The Gibbs family and record producer Ossie Byrne all set sail for England on 3 January 1967, aboard the ship Fairsky, reaching Southampton on 6 February. The Bee Gees performed on the boat in exchange for passage. When they were in England, Gibb's father optimistically sent off a package to NEMS, the Beatles' management company, with press clippings and two disks: the Spicks and Specks album and an acetate with more songs from St Clair Studios in Australia. The Bee Gees were already under consideration by Polydor Records. Managing director Ronald Rennie recalls being contacted late in 1966 by someone from Gibb's publisher in Australia. The publisher sent "Spicks and Specks" and other songs and Rennie liked them. The boys passed a live audition with Robert Stigwood and were then signed to the Robert Stigwood Organisation on 24 February. The Bee Gees' first recording session after they moved back to England was in Billy J. Kramer's studio in March; the song was "Town of Tuxley Toymaker, Part 1", released as a single in April.
The new member of the group, drummer Colin Petersen had already worked with the Bee Gees: his drum work was featured on the Spicks and Specks album and the other unreleased songs in 1966. The next was guitarist Vince Melouney, who had already collaborated with the brothers in 1966. In July 1967, the Bee Gees released their first international album Bee Gees' 1st, which featured three singles. That summer the Gibb brothers sang backup vocals on Johnny Young's cover version of the Bee Gees' "Craise Finton Kirk Royal Academy of Arts" and they did the same on Paul Nicholas' cover version of the Bee Gees' "Holiday". Around the same time, the Gibb brothers contributed backing vocals on the track "Cowman, Milk Your Cow", a song written by Gibb and Robin. The guitar work is by Peter Green of Fleetwood Mac. At the end of 1967, fame was taking its toll and the group were at odds with each other. At the start of 1968, the Gibbs were vying for influence in determining the musical direction of the group, creating tension in the studio and on stage. In 1968, Gibb co-wrote the song "Only One Woman", which became a well-known single for the Marbles. Also in 1968, Gibb collaborated with Lori Balmer playing guitar and producing "Treacle Brown" and "Four Faces West". Between 1968 and 1969, the Bee Gees released three albums: Horizontal, Idea and Odessa. In early 1969, the four Bee Gees collaborated, singing background vocals and playing instruments on the Marbles' three songs, including the single "The Walls Fell Down" and the B-sides, "Love You" and "Little Boy", Around the same time, the Bee Gees released "First of May" as the A-side, with the flip side being "Lamplight" on which Robin sang the lead. Robert Stigwood chose "First of May" to be the A-side. No other songs were released from the album Odessa. Shortly after Robin announced his solo plans, the Bee Gees released their first single without him, "Tomorrow Tomorrow". Barry also worked with Samantha Sang, co-writing and producing the songs "The Love of a Woman" and "Don't Let It Happen Again" and producing songs for P.P. Arnold including "Bury Me Down By the River" and "Give a Hand, Take a Hand", which were originally recorded by the Bee Gees for their 1970 album. In the summer of 1969, drummer Colin Petersen left the group which now only featured Barry and Maurice as the Bee Gees. Pentangle drummer Terry Cox replaced Petersen to complete another 12 songs, but only five songs were released in the album.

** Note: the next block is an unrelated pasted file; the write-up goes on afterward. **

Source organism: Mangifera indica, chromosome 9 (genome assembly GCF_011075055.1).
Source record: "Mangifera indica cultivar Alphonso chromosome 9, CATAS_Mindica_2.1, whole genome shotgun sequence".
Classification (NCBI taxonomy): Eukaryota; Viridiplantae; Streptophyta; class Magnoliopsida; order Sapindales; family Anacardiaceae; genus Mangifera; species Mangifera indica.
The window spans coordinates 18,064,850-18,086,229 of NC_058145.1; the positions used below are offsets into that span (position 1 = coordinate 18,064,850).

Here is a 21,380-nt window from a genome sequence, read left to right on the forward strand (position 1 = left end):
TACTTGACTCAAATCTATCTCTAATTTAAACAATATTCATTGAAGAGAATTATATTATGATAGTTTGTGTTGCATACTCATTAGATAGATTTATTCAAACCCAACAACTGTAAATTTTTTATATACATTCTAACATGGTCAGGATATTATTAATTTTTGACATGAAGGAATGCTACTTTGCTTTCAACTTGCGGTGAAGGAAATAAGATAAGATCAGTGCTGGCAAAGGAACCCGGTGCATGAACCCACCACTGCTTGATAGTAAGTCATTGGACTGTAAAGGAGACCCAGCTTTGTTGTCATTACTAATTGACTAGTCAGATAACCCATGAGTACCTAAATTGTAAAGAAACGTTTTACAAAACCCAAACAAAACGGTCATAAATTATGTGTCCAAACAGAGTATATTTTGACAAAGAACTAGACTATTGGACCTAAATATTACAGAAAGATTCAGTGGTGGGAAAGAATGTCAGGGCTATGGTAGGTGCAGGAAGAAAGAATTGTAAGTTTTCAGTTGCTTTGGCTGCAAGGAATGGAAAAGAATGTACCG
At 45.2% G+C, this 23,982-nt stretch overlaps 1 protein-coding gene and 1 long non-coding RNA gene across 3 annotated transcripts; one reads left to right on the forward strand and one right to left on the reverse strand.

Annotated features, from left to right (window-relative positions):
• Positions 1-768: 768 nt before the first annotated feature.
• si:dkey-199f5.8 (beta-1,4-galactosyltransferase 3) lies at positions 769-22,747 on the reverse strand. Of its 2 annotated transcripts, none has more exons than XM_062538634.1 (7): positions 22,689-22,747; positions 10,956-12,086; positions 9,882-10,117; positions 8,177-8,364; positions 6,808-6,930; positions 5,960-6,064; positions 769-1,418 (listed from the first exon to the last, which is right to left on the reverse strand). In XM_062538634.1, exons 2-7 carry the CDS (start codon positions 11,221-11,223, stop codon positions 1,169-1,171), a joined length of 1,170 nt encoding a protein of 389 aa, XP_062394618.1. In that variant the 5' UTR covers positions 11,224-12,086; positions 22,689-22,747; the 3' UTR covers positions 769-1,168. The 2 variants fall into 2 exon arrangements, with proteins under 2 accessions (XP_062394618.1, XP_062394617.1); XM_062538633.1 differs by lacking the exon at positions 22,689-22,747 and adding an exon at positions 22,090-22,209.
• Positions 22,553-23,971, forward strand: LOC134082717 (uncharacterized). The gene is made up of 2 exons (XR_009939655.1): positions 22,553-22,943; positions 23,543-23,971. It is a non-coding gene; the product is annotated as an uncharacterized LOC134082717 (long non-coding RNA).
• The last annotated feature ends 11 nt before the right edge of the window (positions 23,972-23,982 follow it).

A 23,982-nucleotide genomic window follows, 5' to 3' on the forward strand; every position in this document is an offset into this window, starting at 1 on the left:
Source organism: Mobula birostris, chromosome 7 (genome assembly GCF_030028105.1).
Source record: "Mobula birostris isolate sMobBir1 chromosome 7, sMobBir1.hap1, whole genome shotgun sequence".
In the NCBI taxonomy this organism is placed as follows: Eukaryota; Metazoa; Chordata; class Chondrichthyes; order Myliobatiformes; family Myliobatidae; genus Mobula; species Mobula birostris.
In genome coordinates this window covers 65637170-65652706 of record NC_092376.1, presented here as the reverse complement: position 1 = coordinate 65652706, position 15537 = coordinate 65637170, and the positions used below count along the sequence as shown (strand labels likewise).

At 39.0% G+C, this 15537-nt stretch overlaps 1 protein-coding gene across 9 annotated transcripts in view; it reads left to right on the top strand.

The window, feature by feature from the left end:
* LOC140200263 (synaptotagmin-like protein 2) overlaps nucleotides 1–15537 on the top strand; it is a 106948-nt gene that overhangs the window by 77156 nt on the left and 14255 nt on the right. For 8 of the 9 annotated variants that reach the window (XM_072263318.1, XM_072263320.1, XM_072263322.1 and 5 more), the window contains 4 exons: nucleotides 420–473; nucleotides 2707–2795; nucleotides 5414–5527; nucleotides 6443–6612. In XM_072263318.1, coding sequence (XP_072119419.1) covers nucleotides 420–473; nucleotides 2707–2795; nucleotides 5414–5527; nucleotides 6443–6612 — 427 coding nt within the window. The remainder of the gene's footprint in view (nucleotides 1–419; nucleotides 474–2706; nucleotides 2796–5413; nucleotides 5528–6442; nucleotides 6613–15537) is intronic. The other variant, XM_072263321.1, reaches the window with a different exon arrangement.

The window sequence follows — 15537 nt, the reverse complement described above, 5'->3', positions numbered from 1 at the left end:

Solo work and return